A “tag” is just a name given to a particular commit. So, essentially, it is giving a name to a particular state of your code at some point in time. Tags are useful for marking version numbers inside your repository, if you release code publicly with version numbers.

To create a tag of the current commit:

git tag TagName -m "Message describing this tag."

Tags must be pushed to the remote repository with a specific command:

git push --tags


Branches are good, and with Git, they’re easy to make and manage. Have you read Chapter 3 of the Pro Git book yet? Branches are really just pointers to commits; being able to visualize what that means and how it affects new commits will help you use them.

To create a new branch starting from the current commit:

git branch mynewbranchname

You can list your branches at any time with:

git branch

Or to see all branches, including remote branches, with info on the most recent commit in each:

git branch -va

You’ll see that your new branch exists, but it’s not yet selected. You can switch to a branch with:

git switch branchname

Switching back and forth between different branches is as easy as that. The switch command will alter the files in your working directory to match the branch (its commit) that you are switching to.

When you’re done with a branch, you can delete it. This should usually only be done after that branch is merged back into another, because otherwise you’re left with one or more commits that are “lost” without a name. To delete a branch:

git branch -d branchname

Remote Branches

If you create branches to share with others or if you use branches others have made, then it would be good to read or re-read Section 3.5 of the Pro Git book. I’ll lay out the basics here.

First, if you have created a new branch locally and you want to push it to the remote (e.g., Github), you need to tell Git where to send it and what to name it. If you try to run git push on a branch that doesn’t yet exit on the remote, you will see a note (where <branchname> will be replaced with whatever the branch is actually named):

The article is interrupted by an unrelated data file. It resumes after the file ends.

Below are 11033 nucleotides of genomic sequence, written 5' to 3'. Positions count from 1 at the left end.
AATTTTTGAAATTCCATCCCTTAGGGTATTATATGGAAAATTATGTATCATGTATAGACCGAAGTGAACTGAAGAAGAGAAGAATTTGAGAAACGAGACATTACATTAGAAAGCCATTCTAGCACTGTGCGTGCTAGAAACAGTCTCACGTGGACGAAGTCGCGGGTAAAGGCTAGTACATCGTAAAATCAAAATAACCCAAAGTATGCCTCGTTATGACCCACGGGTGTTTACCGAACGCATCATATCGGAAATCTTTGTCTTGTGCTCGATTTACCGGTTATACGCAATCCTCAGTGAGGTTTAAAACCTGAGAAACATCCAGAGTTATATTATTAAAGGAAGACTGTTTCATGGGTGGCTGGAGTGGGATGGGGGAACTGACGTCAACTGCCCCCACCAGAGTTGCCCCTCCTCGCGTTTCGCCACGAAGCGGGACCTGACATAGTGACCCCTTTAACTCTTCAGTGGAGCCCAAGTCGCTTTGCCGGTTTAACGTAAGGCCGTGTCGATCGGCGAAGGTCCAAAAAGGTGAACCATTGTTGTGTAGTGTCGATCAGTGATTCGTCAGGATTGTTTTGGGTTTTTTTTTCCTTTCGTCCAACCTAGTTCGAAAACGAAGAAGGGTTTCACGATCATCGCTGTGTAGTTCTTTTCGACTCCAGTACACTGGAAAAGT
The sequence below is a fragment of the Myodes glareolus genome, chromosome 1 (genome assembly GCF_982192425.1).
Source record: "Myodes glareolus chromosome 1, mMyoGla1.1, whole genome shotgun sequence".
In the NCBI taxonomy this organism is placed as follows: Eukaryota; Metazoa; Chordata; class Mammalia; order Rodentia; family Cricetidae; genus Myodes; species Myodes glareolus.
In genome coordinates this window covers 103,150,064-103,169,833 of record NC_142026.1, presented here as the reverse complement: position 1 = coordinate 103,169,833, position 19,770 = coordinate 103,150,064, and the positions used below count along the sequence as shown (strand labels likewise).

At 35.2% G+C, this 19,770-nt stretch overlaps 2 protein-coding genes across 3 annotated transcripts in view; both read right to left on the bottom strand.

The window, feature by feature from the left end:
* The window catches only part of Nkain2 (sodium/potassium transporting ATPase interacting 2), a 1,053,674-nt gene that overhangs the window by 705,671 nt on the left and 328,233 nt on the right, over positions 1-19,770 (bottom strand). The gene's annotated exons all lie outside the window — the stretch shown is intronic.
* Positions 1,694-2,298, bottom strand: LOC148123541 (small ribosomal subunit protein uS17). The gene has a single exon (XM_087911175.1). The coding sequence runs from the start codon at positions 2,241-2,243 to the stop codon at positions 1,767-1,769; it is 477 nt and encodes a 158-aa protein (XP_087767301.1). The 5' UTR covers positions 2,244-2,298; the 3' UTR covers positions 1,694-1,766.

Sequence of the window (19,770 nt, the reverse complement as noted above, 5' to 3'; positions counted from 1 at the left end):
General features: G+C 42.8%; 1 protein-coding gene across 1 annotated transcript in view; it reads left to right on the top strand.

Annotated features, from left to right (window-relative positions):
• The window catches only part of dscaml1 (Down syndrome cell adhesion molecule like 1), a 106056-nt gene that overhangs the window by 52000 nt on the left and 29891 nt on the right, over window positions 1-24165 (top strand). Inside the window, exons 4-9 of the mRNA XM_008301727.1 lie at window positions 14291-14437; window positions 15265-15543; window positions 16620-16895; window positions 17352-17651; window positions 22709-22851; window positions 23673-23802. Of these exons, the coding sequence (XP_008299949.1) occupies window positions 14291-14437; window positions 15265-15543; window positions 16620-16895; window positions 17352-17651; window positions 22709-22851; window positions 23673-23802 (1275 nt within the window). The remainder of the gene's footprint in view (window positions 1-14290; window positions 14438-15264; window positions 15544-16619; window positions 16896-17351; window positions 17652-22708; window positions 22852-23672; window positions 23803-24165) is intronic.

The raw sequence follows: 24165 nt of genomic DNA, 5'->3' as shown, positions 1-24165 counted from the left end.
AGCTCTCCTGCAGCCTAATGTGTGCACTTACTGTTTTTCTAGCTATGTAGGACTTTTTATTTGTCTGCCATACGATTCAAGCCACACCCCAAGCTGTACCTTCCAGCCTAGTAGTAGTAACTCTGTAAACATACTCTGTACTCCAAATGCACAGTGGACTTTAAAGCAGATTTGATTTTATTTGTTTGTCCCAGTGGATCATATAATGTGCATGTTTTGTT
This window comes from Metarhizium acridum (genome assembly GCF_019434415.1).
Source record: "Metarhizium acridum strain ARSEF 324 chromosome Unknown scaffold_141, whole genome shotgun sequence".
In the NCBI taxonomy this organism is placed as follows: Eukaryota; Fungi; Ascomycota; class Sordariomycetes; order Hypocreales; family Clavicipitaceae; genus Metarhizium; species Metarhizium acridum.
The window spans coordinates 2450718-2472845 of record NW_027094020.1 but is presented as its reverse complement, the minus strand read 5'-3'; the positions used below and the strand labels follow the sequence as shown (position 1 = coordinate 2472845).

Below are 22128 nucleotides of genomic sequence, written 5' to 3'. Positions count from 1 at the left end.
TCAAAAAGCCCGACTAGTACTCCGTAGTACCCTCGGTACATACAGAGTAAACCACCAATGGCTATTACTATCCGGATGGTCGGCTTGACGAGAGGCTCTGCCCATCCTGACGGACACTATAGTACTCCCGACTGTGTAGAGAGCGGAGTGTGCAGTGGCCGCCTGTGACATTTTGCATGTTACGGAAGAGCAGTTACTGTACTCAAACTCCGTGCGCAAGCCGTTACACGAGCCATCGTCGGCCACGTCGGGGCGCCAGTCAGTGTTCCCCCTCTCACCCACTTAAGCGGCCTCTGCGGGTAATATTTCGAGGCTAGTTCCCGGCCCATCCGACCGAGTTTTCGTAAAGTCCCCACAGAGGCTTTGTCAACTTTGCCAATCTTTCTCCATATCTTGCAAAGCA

fatal: The current branch <branchname> has no upstream branch.
To push the current branch and set the remote as upstream, use

    git push --set-upstream origin <branchname>

To push your new branch to the remote repository and register that remote as the place to push this branch in the future, you can run exactly the command it shows you:

git push --set-upstream origin <branchname>

You can switch to a remote branch that someone else has created (and thus that does not yet exist locally for you) by pulling the repository and using the switch command. For example, if someone else made a branch named newbranch and pushed that to the remote, you could run:

git pull
git switch newbranch

The following is not common, but if you need to delete a branch off of the remote (assuming the remote is called “origin”):

git push origin :branchname

And if another repository still has that remote branch after you’ve deleted it on “origin,” you can run this to clear out the stale references:

git remote prune origin


Merge a branch otherBranch into the current branch with:

git merge otherBranch

(If you end up in an interface asking you to type a message for the new merge commit, you just need to exit that program to accept the default message. The default editor in many cases is a program called Vim, which you can exit by typing :q and pressing enter.)

If there are no conflicts, you’re good. Run git log to see the new commit created for the merge. If you don’t want the old branch name around any more, you can remove it with:

git branch -d otherBranch

(After its commits have been merged, deleting the other branch only removes the branch’s name from your repository. The commits will be unaffected.)

If there are conflicts, the high-level approach to resolving them is:

  • See the status of the merge commit under consideration: git status
  • Open any file with merge conflicts directly in your text editor of choice. You will find markings showing changes that could not be merged automatically… Look these over carefully, edit the file to contain the version you want, and then run git commit -m '...' with a message describing the merge to seal the deal.
  • Alternatively, you can try git mergetool to merge the changes with a tool like gvimdiff (but be warned, it is not intuitive to use if you’ve never used vim).

This guide goes into more detail on how to resolve merge conflicts using the command line. However, you do not want to run git add . in their step 7. That is likely to bring more files and changes into the commit than you want. Instead, specify individual files using git add until the “to be committed” part of git status contains everything you want to commit in the merge.